Source: Publisher via NetGalley (Thank you!!)

( Goodreads | Amazon | Book Depository )

*Note: The above links to Amazon and Book Depository are affiliate links. Affiliate links support giveaways for Somewhere Only We Know readers.

Goodreads description--A story of reconnection, lost love, and the power of faith, Heart Land follows a struggling fashion designer back to her small Iowa hometown as she tries to follow her dreams of success and finding true love.

Grace Klaren has finally made her dream of living in the Big Apple and working in the fashion industry a reality. But when she’s unexpectedly fired and can’t afford the next month’s rent, Grace does something she never thought she’d do: she moves back home.

Back in Silver Creek, Iowa, Grace is determined to hate it. She rails against the quiet of her small town, where everything closes early, where there’s no nightlife, where everyone knows each other. She’s saving her pennies and plotting her return to New York when she almost runs over a man who’s not paying attention at a crosswalk. It turns out to be Tucker, her high school sweetheart whose heart she broke when she left ten years ago. They reconnect, and Grace remembers why she fell for him in the first place.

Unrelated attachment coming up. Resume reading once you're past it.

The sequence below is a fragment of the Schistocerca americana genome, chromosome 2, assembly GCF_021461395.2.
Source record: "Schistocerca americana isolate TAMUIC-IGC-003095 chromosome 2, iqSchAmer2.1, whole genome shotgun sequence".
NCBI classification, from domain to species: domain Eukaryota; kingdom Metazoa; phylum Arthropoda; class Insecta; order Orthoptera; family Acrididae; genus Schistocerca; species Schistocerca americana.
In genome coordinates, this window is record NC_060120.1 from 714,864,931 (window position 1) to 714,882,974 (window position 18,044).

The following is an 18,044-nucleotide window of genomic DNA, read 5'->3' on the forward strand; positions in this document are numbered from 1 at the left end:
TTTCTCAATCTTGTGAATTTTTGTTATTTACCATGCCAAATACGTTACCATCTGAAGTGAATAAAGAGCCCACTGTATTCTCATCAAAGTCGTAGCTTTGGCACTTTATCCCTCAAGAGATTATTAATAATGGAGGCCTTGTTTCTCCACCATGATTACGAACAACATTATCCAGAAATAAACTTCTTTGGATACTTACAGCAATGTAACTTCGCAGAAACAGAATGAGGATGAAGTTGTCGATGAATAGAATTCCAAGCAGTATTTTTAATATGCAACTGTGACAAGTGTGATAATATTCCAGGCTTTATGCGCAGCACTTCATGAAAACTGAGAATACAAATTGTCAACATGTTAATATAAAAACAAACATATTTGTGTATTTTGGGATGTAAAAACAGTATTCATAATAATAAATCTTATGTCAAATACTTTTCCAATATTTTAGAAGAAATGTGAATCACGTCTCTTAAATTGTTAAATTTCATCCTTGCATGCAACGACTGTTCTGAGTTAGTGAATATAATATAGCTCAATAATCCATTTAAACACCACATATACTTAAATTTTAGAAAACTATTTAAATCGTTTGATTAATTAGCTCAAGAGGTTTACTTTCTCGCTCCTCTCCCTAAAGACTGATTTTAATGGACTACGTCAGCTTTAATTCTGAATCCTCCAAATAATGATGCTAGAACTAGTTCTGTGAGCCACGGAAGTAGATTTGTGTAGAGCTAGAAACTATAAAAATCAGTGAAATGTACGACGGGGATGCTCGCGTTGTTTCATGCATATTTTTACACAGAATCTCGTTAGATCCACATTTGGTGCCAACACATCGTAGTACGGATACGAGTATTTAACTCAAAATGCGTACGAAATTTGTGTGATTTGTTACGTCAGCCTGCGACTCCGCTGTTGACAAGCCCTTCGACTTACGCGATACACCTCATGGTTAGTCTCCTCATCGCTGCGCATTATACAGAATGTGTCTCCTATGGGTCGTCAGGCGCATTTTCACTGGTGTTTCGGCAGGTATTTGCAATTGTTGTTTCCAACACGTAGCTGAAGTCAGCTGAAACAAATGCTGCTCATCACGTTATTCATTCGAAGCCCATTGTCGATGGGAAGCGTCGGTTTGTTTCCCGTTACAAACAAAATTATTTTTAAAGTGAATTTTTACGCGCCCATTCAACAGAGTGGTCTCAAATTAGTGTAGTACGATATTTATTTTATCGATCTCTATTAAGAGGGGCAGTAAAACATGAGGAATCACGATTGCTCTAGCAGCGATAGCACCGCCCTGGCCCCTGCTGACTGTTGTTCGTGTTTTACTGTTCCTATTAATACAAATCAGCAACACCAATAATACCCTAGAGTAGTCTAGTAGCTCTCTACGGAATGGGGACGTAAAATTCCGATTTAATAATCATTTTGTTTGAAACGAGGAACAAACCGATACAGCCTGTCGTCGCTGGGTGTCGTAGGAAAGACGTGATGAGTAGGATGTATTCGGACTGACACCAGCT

And her career begins to turn around when she finds a gorgeous but tattered vintage dress at a flea market. She buys it, rips it apart seam by seam, and re-creates it with new fabric, updating the look with some of her own design ideas. She snaps a picture and lists the dress online, and within a day, it sells for nearly $200. Suddenly, Grace has her ticket out of here.

But Grace can’t fight her growing feelings for Tucker. Sometimes when they’re together, Tucker paints a picture of what their future could be like, and it feels so real. And when she finally gains the funding to move her new business back to New York, Grace must decide where home really is—will she chase her long-held New York dream, or find a new dream here in the heartland?